Hashing_algorithms_in_core_foundation

01 May 2013

#Hashing algorithms in Core Foundation

In this tutorial we will look at creating a SHA message digest in the Core Foundation environment. SHA, Secure Hash Algorithm refers to a group of hash functions that often correspond by a version number. SHA-1, similar to the MD5 algorithm uses a 160-bit hash function. SHA-2 included 256 and 512 block sizes. while SHA-3 uses the same block sizes as SHA-2, it was completely redesigned from previous SHA versions based off of predicated attacks. However, those attacks so far have not been realized. SHA-0, the original version was known to have a serious flaw and was replaced by SHA-1. Weaknesses were also discovered in SHA1 so SHA-2 replaced this version. Another popular hash algorithm was MD5, which was also found to have significant flaws. Generally speaking, both SHA-2 and SHA-3 are considered quite robust.

Lets include the CommonDigest framework now

#import <CommonCrypto/CommonDigest.h>

The hash function will take a block of data, in this case a string, and will output a fixed size of data. The result is called either a hash or a message digest. These two terms mean the same thing and are often used interchangeably. A hash function is a one-way process. One can not derive the original message given a particular hash. Therefor, hashes are quite good for authentication such as in digital signatures. Modifying a message would change the resulting hash so hashes also have wide use in verification of integrity such as in using checksums. Most login systems will hash the password a user types and match it against the stored hash. This way if the hash table is compromised, the password still can not be derived.

NOTE: MD5, SHA-0 and SHA-1 are known to have major weaknesses. They are not approved for production cryptographic implementations and should not be used generally for applications relying on security.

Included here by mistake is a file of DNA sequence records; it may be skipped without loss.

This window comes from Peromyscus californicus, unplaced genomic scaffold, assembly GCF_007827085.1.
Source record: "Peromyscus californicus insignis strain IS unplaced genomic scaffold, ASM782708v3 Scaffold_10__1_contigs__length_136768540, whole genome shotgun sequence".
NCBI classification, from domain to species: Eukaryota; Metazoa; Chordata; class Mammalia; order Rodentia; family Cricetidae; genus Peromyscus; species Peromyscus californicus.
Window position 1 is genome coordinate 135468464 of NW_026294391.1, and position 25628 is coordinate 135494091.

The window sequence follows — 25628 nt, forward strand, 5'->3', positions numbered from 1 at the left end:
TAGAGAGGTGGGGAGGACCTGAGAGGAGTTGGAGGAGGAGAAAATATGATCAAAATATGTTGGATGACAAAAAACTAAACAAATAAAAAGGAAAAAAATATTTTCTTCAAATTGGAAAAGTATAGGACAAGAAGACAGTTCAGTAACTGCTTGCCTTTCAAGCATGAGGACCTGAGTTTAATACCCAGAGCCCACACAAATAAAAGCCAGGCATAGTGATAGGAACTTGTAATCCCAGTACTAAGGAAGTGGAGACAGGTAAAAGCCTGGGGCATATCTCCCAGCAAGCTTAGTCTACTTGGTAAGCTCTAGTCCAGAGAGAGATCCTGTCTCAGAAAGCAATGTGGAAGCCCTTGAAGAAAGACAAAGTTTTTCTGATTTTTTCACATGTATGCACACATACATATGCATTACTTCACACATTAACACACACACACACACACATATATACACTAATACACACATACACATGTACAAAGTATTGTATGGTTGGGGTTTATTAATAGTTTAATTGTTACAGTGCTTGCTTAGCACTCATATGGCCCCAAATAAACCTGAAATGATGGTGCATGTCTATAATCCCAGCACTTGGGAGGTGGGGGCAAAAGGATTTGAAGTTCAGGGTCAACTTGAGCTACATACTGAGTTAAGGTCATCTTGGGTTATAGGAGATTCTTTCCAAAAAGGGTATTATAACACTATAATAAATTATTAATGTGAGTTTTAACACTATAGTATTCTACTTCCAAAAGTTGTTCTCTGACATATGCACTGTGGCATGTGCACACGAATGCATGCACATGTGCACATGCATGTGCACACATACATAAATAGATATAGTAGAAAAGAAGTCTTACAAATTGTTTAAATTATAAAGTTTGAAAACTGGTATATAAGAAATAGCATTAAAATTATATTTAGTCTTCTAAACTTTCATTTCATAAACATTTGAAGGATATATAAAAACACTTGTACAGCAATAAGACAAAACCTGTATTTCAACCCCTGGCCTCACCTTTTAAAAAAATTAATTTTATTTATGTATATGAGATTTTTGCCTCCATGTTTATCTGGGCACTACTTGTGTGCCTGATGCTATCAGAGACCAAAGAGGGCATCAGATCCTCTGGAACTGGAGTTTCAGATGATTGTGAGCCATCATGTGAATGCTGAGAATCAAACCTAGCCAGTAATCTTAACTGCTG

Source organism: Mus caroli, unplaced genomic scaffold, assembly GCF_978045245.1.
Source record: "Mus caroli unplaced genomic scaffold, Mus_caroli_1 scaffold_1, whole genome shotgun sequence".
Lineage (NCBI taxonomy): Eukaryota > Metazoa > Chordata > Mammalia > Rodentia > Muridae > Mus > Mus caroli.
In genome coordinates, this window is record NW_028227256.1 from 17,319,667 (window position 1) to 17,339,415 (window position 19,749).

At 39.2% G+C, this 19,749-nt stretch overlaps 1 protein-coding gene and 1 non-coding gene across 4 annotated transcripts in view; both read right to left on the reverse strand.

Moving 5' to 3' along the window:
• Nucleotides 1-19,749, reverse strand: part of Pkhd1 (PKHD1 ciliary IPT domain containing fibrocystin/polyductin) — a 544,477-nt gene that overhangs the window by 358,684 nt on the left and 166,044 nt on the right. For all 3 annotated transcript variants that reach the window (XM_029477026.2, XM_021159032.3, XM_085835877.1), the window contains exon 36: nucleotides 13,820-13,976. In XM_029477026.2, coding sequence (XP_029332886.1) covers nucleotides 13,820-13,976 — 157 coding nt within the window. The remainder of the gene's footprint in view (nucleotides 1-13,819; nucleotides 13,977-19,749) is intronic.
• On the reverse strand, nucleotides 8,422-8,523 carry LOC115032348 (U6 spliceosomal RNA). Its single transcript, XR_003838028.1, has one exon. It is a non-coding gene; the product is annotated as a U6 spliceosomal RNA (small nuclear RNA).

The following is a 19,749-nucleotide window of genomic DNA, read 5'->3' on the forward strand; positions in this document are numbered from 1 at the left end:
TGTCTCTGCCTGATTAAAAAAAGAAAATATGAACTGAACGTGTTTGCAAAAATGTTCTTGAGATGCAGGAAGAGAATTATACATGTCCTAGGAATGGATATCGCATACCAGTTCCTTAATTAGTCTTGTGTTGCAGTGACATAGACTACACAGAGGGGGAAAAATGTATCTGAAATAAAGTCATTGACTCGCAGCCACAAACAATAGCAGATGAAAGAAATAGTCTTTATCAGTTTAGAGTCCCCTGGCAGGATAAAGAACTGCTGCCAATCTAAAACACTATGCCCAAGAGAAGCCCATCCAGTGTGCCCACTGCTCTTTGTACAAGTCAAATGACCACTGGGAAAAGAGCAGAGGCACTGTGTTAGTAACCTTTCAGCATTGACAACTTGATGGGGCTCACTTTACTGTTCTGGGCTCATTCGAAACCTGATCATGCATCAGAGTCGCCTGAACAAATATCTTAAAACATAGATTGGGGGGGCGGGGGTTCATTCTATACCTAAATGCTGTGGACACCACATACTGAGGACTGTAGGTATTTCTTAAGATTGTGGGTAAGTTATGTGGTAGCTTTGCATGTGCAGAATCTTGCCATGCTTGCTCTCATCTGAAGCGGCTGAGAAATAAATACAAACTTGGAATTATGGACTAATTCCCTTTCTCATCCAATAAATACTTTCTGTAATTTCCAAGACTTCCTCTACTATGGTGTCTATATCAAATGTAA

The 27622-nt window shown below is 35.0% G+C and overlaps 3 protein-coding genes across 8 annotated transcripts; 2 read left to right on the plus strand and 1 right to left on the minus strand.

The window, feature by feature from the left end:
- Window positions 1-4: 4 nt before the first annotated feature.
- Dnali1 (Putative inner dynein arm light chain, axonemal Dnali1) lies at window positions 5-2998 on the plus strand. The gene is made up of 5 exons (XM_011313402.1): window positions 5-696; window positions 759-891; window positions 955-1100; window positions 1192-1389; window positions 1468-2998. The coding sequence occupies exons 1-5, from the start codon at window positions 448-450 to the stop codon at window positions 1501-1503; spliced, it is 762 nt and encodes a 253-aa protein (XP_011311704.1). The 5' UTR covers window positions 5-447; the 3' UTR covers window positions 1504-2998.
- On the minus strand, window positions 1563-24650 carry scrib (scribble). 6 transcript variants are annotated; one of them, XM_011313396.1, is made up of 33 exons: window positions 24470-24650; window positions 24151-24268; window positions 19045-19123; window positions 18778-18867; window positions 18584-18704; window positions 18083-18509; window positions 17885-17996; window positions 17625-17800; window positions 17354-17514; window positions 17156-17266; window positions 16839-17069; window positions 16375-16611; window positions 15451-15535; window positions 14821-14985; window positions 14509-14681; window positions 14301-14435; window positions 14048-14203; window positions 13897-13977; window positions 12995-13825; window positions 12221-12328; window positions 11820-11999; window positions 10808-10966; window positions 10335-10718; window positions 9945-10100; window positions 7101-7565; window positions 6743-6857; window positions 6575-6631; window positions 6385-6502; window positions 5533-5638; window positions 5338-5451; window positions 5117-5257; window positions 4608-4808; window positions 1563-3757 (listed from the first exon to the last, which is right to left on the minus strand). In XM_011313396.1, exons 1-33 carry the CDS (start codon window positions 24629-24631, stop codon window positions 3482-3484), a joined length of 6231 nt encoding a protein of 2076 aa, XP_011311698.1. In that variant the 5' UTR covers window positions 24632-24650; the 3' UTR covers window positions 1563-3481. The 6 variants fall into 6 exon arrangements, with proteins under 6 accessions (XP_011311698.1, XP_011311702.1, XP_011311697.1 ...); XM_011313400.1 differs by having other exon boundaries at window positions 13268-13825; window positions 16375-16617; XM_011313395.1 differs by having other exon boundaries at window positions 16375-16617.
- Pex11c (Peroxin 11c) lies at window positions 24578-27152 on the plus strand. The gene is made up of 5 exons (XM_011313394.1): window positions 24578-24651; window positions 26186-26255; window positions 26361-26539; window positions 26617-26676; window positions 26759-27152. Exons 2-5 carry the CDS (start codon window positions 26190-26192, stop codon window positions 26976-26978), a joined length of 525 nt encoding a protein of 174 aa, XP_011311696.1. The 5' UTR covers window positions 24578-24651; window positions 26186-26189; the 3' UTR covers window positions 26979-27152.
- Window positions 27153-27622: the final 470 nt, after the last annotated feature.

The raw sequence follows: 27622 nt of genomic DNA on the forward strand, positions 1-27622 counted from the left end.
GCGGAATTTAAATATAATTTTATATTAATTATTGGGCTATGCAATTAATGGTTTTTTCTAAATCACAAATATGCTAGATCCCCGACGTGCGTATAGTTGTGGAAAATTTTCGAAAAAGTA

The first thing we will do is setup some variables. Our function will have this definition

CFStringRef Sha256FromString(CFStringRef theString);

Lets take a string and turn it into its raw C characters. This is fairly easy with the CFStringGetCStringPtr() function.

uint8_t shaHash[CC_SHA512_DIGEST_LENGTH];
const char *stringChar = CFStringGetCStringPtr(theString, kCFStringEncodingUTF8);
CC_LONG stringLength = CFStringGetLength(theString);

Our shaHash array will store the result hash. For this example, we are going to use the 512 block size function.

In the previous examples, we used the CommonCrypto functions as one-shot stateless operations. We can do this with the CC_SHA512() function. However, what this function actually does, is initialize, update and finalize the hash. These can be used as separate functions instead of a one-shot function if we have set up a stream and are adding multiple bits of data to hash (by setting up a hash context), for example. Then when we are done appending all the bits, we would finalize the data. Lets set up and initialize a context

CC_SHA512_CTX sha512Context;
bzero(&sha512Context, sizeof(sha512Context));
CC_SHA512_Init(&sha512Context);

Next we call the update call to add data to a buffer. This can be called many times.

CC_SHA512_Update(&sha512Context, stringChar, stringLength);

After we have added all the data, we call the final function to finish the operation and output the result.

CC_SHA512_Final(shaHash, &sha512Context);

Now we have a message digest. For this example, we will turn it into a string but it could easily be passed around in a data object. One trick to turn this into a string might be to package the bytes into a CFData object and then run CFCopyDescription() on that data. Like Foundation’s description method, this function would reveal hexadecimal digits, but it also outputs a lot more information about the object type so you would need to parse the string to just get at the information you want (The same with Foundation’s description, one would need to get rid of the spaces and ‘<’ and ‘>’ that would be added to the text output). A better way would be to loop through the data byte by byte and output the correct hex digits

// Convert the array of bytes into a string showing its hex representation.
CFMutableStringRef hashMutableString = CFStringCreateMutable(kCFAllocatorDefault, 	CC_SHA512_DIGEST_LENGTH);
 
for (CFIndex i = 0; i < CC_SHA512_DIGEST_LENGTH; i++)
 {
     // Add a dash every four bytes, for readability.
     if (i != 0 && i%4 == 0)
     {
         CFStringAppend(hashMutableString, CFSTR("-"));
     }
     
     CFStringAppendFormat(hashMutableString, 0, CFSTR("%02x"), shaHash[i]);
 }

Now we have a message digest string and that is it. Keep in mind you can replace any CC_SHA512 function with whichever hash function you would like. For example

 	CC_MD2()
 	CC_MD4()
	CC_MD5()
	CC_SHA1()
	CC_SHA224()
	CC_SHA256()
	CC_SHA384()
	CC_SHA512()

Here is the example source code for this tutorial in an XCode project here.